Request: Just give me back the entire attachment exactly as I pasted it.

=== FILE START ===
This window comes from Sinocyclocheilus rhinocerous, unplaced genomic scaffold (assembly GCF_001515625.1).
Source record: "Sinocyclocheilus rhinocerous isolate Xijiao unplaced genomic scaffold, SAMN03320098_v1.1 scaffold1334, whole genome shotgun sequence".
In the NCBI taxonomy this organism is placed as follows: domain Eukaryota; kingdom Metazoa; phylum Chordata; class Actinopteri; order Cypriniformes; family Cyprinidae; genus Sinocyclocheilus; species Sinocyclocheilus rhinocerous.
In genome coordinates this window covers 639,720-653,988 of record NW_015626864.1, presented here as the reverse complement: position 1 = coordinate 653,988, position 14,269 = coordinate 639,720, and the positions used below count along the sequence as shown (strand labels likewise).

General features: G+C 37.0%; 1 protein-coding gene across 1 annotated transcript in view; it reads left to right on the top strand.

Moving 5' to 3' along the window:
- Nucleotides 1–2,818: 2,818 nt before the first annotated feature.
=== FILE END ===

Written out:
This window comes from Sinocyclocheilus rhinocerous, unplaced genomic scaffold (assembly GCF_001515625.1).
Source record: "Sinocyclocheilus rhinocerous isolate Xijiao unplaced genomic scaffold, SAMN03320098_v1.1 scaffold1334, whole genome shotgun sequence".
In the NCBI taxonomy this organism is placed as follows: domain Eukaryota; kingdom Metazoa; phylum Chordata; class Actinopteri; order Cypriniformes; family Cyprinidae; genus Sinocyclocheilus; species Sinocyclocheilus rhinocerous.
In genome coordinates this window covers 639,720-653,988 of record NW_015626864.1, presented here as the reverse complement: position 1 = coordinate 653,988, position 14,269 = coordinate 639,720, and the positions used below count along the sequence as shown (strand labels likewise).

General features: G+C 37.0%; 1 protein-coding gene across 1 annotated transcript in view; it reads left to right on the top strand.

Moving 5' to 3' along the window:
- Nucleotides 1–2,818: 2,818 nt before the first annotated feature.